25 ways to fight AIDS

Today, December 1, is World AIDS Day.

Wait! Before you click the ‘next’ button or scroll down your news feed hear me out: The LGBT community has been living with AIDS for three decades now. For people of my generation the message to get tested and use condoms has been stated and restated so many times that it has faded into the background with the result that, all too often, people do not take the steps they need to to protect themselves. Harris County is responsible for 30% of the new HIV/AIDS diagnosis in Texas and men who have sex with men account for 64% of newly diagnosed men statewide. The threat is not over, the fight is not over, AIDS still endanger the LGBT community.

But I don’t want to just talk about just condoms and testing (as important as they are). Fighting HIV/AIDS is easier than you might think. I present to you 25 ways, in no particular order, to fight AIDS in Houston.

25. If you’re over a certain age talk to a young LGBT person about how your life has been affected by HIV/AIDS. You might be surprised how eager we are to hear your stories.

24. If you’re under a certain age listen to an older LGBT person tell you how HIV/AIDS has affected their lives. I know you aren’t eager to hear their stories, but listen anyway. You may find that learning the history of your community is more empowering than you’d expect.

23. If you are a sexually active gay man or transgender woman participate in the Baylor College of Medicine’s HIV Vaccine Study.

22. Ask your local public or school library to put books about HIV/AIDS on the shelf, not just in the back room where they have to be requested. Access to accurate information is crucial in fighting the spread of the disease.

21. Post HIV/AIDS stories to facebook.

20. Ask your clergy person what your community of faith is doing to fight the pandemic.

19. Sign up for action alerts from the Texas HIV/AIDS Coalition at texashiv.org

18. Actually follow through when the action alerts from the Texas HIV/AIDS Coalition arrive in your in-box.

17. Volunteer for organizations that deal with communities at high risk for infection: high school dropouts, victims of sexual assault, the poor, the homeless and sex workers. Fighting AIDS means fighting the injustice in our society that all too often contributes to new infections.

16. Say AIDS out loud.

15. Ask political candidates what they will do to continue funding to fight HIV/AIDS.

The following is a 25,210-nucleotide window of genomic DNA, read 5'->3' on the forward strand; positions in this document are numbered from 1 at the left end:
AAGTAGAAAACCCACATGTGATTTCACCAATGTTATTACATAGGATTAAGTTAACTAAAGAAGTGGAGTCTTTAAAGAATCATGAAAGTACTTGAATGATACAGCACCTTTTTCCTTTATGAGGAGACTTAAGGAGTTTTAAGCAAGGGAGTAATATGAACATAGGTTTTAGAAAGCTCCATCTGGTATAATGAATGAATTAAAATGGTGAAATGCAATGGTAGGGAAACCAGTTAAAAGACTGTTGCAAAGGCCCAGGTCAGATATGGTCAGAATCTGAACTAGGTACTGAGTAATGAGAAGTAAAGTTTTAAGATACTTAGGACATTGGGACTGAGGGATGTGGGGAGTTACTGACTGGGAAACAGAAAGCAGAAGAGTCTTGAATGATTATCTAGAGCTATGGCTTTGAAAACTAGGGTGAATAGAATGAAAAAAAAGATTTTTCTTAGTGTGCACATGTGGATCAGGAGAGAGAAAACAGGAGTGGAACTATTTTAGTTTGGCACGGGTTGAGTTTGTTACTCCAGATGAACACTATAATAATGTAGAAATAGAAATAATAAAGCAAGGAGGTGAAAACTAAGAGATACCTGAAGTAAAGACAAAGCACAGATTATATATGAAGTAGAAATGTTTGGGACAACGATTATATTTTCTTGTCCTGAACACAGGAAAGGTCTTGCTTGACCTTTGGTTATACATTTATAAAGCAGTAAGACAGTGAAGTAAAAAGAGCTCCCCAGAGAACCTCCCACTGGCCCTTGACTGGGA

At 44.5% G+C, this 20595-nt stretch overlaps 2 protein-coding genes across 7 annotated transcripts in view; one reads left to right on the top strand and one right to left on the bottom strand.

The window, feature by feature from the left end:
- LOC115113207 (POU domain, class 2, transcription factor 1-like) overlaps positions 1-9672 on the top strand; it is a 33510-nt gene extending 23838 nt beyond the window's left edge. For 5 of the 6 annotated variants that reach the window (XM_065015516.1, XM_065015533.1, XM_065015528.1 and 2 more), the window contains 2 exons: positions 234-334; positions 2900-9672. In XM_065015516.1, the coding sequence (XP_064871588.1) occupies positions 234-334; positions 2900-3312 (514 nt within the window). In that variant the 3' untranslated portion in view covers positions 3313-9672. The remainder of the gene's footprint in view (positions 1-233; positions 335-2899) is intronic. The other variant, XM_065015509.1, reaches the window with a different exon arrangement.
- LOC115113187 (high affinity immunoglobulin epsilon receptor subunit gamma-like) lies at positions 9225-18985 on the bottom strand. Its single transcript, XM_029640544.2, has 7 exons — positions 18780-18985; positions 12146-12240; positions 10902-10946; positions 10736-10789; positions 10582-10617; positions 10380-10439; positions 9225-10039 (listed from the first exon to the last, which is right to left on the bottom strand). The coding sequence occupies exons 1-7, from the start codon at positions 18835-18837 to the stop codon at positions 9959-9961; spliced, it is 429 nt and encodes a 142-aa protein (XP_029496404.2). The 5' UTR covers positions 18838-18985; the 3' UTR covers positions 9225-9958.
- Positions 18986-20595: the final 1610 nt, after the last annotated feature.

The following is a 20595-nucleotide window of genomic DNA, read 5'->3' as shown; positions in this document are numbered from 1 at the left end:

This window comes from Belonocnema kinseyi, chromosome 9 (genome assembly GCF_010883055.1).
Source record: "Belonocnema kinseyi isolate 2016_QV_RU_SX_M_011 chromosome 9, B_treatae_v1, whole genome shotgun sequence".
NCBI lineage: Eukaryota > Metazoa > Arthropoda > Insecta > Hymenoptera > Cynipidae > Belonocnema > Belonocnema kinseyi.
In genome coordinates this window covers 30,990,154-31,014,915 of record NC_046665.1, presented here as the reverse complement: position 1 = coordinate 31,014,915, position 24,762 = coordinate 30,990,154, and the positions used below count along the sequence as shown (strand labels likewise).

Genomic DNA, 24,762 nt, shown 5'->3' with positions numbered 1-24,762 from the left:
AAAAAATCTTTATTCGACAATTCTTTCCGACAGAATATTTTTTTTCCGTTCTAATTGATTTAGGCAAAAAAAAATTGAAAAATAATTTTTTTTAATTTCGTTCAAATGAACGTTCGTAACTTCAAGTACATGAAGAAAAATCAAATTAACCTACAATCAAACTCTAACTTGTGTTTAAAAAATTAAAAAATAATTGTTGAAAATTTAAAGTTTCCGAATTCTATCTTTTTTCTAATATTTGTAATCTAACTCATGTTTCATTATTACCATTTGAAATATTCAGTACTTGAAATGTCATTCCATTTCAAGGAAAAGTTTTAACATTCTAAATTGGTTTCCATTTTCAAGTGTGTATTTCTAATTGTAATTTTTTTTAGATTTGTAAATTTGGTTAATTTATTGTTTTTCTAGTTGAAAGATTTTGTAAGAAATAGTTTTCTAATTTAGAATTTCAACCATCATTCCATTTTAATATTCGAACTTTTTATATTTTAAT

14. Once they’re elected, ask those candidates why they aren’t doing more to continue funding to fight HIV/AIDS.

13. Remind yourself that it’s OK to be tired of hearing about HIV/AIDS.

12. Thank a person who volunteers their time to the fight.

11. Take a moment to remember the people we’ve lost.

10. Take a moment to think of the people we may loose if this pandemic isn’t stopped.

9. Take a HIV/AIDS healthcare worker to dinner.

8. Wear a red ribbon.

7. Recognize that wearing a red ribbon isn’t enough.

6. Work with communities other than your own. HIV/AIDS effects us all.

5. Get angry.

4. Get over your anger.

3. Donate to an HIV/AIDS Charity.

2. When you pass a mobile HIV testing center, thank the workers.

1. Don’t pretend the fight is over, and don’t let other people pretend it’s over either.

—  admin

‘Perform or provide’

DADT repeal gives progressive chaplains a chance to counter evangelical clergy in the military

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CATCH-ALL CHAPLAIN | Chaplain Chris Antal (Lt.) attended the meeting of the Forum on Military Chaplaincy at Cathedral of Hope in October. (David Taffet/Dallas Voice)

DAVID TAFFET  |  Staff Writer
taffet@dallasvoice.com
When a soldier recently came to Chaplain Chris Antal, a lieutenant in the Army National Guard in New York and a Unitarian Universalist minister, and asked if he’d pray with her even though she was a pagan, he said he replied, “Of course I will, but you’ll have to show me how.”

Several weeks later, when he saw her again, she told him that the day she had come to visit him, she had hit rock bottom. He had, she told him, saved her life that day.

But Antal said he was only doing his job — helping any soldier who comes to him.

“I’ve earned the nickname, the Catch-all Chaplain,” he said, explaining that it means he takes everyone the other chaplains don’t want to deal with.

Carpenter.Dodd

Capt. Tom Carpenter (ret.) and Col. Paul Dodd (ret.)

Being there to help a soldier in need is what it’s all about for a military chaplain, said Col. Paul Dodd, a retired chaplain who now lives in Austin.

“The duty of a military chaplain is to perform or provide,” said Dodd, adding that he once sponsored an Islamic conference.

Dodd said that no chaplain can perform every service needed by every member of the military. But if a chaplain can’t perform the service requested, he or she must provide that soldier with a referral to someone else who can.

Antal said that chaplains who enlisted knew what they were getting into — to some extent. But none of them really expected the repeal of the military’s anti-gay “don’t ask, don’t tell” policy. And for many, that repeal was a game changer.